What you see as hypocricy may simply be people playing the game. You have the perspective of continuity. Any other audience, however, is not paying close enough attention to see it. Those playing that game you object to may see it exactly as you do but are simply saying who besides you is going to notice.

NIMBYS are concerned citizens who have organized for right and justice, most often against the corrupt money interest carpet baggers. The allegation of NIMBY is not effective in a local fight. Ive never seen it sway a local decision, especially when a room full of NIMBYs have managed to pack a city council chamber.

The cards the developers hold are one hundred dollar bills at campaign time.


26 posted on 04/22/2013 4:32:40 PM PDT by gunsequalfreedom (Conservative is not a label of convenience. It is a guide to your actions.)
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To: gunsequalfreedom

Again, I agree that the developers hold the cards.

But where were the protests against their unequal sway with politicians when it was for projects that some people liked? Wasn’t it still wrong to shut out the opposition then?

What I am talking aobut is peoople like here on FR who go on and on and on about Agenda 21 and “herding us into apartments” and top-down government control ... but these same top-down government control is what build suburbia. The same politically connected developers built suburbia ... they got the sweethear deals, the tax abatements, sticking the taxpayers with the bill for infrastructure and all the rest of it ... but when the shoe is on the other foot, and developers are using their influence to build more densisity, then all of a sudden they are up in arms about it.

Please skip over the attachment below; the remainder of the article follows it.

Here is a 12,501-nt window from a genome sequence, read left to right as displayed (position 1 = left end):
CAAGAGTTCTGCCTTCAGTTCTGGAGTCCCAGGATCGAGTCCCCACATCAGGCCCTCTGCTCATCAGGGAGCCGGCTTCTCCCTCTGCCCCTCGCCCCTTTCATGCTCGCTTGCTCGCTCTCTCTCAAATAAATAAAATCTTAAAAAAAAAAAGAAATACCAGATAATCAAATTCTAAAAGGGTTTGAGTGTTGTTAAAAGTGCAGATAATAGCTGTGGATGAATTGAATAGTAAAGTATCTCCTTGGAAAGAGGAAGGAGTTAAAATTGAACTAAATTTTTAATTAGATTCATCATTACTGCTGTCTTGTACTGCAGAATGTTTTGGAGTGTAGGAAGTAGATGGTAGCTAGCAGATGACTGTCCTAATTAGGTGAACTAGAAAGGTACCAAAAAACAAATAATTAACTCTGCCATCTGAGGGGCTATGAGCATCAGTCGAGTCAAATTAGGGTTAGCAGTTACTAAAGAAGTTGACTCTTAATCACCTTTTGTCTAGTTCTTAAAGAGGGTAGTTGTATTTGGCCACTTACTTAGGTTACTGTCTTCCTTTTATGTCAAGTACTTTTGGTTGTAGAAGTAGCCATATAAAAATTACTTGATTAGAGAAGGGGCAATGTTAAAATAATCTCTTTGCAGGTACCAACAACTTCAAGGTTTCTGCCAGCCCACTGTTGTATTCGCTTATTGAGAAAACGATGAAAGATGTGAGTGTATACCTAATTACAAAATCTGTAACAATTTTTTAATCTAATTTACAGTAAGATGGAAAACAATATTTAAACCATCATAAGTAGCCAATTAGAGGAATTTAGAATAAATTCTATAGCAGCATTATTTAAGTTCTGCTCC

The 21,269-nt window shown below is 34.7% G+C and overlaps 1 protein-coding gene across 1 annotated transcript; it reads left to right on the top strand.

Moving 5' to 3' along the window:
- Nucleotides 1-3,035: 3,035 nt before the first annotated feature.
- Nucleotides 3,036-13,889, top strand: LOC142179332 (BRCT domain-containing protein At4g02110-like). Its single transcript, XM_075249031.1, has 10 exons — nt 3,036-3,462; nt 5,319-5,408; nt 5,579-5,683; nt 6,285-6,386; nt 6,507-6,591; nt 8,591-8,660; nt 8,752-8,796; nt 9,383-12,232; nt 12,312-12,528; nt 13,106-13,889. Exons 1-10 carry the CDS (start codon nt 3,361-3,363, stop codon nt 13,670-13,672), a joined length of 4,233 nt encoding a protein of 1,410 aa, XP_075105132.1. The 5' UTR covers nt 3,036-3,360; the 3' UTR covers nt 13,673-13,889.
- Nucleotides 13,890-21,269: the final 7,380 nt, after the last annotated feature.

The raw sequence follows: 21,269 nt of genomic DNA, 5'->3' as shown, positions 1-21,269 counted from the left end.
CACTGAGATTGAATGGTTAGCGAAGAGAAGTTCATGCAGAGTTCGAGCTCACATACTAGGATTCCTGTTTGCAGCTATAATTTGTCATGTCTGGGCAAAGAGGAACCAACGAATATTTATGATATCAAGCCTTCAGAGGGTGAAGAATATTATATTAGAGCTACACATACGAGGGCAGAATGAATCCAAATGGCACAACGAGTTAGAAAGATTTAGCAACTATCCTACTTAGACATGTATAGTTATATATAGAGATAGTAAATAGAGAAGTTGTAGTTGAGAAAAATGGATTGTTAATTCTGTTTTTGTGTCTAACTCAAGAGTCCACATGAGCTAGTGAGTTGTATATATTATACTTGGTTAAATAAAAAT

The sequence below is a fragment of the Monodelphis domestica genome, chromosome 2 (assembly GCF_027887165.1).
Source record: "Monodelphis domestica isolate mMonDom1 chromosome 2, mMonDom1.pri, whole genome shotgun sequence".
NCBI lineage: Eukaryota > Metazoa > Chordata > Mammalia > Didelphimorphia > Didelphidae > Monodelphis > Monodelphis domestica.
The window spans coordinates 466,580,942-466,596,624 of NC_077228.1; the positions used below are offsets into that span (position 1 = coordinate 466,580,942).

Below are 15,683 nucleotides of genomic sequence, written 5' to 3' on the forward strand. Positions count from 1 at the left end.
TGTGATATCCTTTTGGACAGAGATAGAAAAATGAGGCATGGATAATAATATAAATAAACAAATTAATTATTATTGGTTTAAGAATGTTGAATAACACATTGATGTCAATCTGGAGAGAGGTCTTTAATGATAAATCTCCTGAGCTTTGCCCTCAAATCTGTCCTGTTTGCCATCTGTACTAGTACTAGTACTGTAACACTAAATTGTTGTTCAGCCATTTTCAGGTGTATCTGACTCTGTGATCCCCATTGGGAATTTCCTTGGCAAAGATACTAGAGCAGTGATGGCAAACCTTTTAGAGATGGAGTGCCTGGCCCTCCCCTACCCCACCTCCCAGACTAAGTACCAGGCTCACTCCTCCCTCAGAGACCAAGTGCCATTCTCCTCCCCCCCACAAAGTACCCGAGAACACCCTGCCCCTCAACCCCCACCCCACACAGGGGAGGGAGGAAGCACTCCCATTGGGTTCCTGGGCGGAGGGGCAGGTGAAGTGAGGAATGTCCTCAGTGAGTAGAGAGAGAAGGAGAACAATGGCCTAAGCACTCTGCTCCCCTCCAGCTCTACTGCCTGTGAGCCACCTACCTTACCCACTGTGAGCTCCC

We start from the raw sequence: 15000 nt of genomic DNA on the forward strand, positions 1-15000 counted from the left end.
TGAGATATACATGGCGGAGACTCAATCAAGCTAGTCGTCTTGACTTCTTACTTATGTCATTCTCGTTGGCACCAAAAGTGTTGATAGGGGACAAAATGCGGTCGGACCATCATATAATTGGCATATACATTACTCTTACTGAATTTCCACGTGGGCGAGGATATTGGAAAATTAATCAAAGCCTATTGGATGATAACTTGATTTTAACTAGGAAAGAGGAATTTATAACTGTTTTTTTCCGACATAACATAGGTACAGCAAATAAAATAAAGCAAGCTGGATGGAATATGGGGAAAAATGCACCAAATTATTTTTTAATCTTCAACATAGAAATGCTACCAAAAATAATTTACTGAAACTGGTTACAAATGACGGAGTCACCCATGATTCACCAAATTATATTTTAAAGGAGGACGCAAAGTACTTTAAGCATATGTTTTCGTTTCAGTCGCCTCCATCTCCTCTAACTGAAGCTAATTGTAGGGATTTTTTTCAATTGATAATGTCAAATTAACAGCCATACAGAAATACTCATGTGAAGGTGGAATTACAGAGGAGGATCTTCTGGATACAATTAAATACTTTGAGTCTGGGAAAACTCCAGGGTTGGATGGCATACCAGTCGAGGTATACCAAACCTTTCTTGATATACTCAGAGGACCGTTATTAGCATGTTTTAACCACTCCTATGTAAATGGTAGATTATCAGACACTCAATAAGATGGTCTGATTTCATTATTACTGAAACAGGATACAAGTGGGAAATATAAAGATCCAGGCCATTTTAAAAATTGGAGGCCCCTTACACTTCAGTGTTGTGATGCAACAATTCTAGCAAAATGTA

They are the same damn thing. The only difference was these people liked it when politically connected developers were throwing their hundred dollar bills at campaigns for development patterns they agreed with. Now it’s all a conspiracy to “herd is into high rise apartments”

It’s the hypocrisy that I am calling out.


27 posted on 04/22/2013 5:25:19 PM PDT by Lorianne (fedgov, taxporkmoney)
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To: Lorianne

I’m starting to get a clearer picture. The points you are making are good. You are correct that it is getting hard to find consistency these days. I think that is because people have lost their conservative ways, the ones calling themselves conservative anyhow. Do I have it about right?


28 posted on 04/22/2013 11:16:54 PM PDT by gunsequalfreedom (Conservative is not a label of convenience. It is a guide to your actions.)
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To: Twotone

If anyone wants to be on or off the Agenda 21 ping list, please notify me by Freepmail. It is a relatively low volume list in which we have been exploring the UN Agenda21 and related topics. We have collected our studies with threads, links, and discussions on the Agenda 21 thread which can be found here:

http://www.freerepublic.com/focus/f-news/2738418/posts

NEW ACTION THREAD:
http://www.freerepublic.com/focus/f-chat/2863065/posts

Post 128 of the Action Thread is a summary of the history of Agenda 21, “what they are doing”, “what to do about it” and a good bibliography for further reading.


29 posted on 05/12/2013 9:58:34 AM PDT by TEXOKIE (We must surrender only to our Holy God and never to the evil that has befallen us.)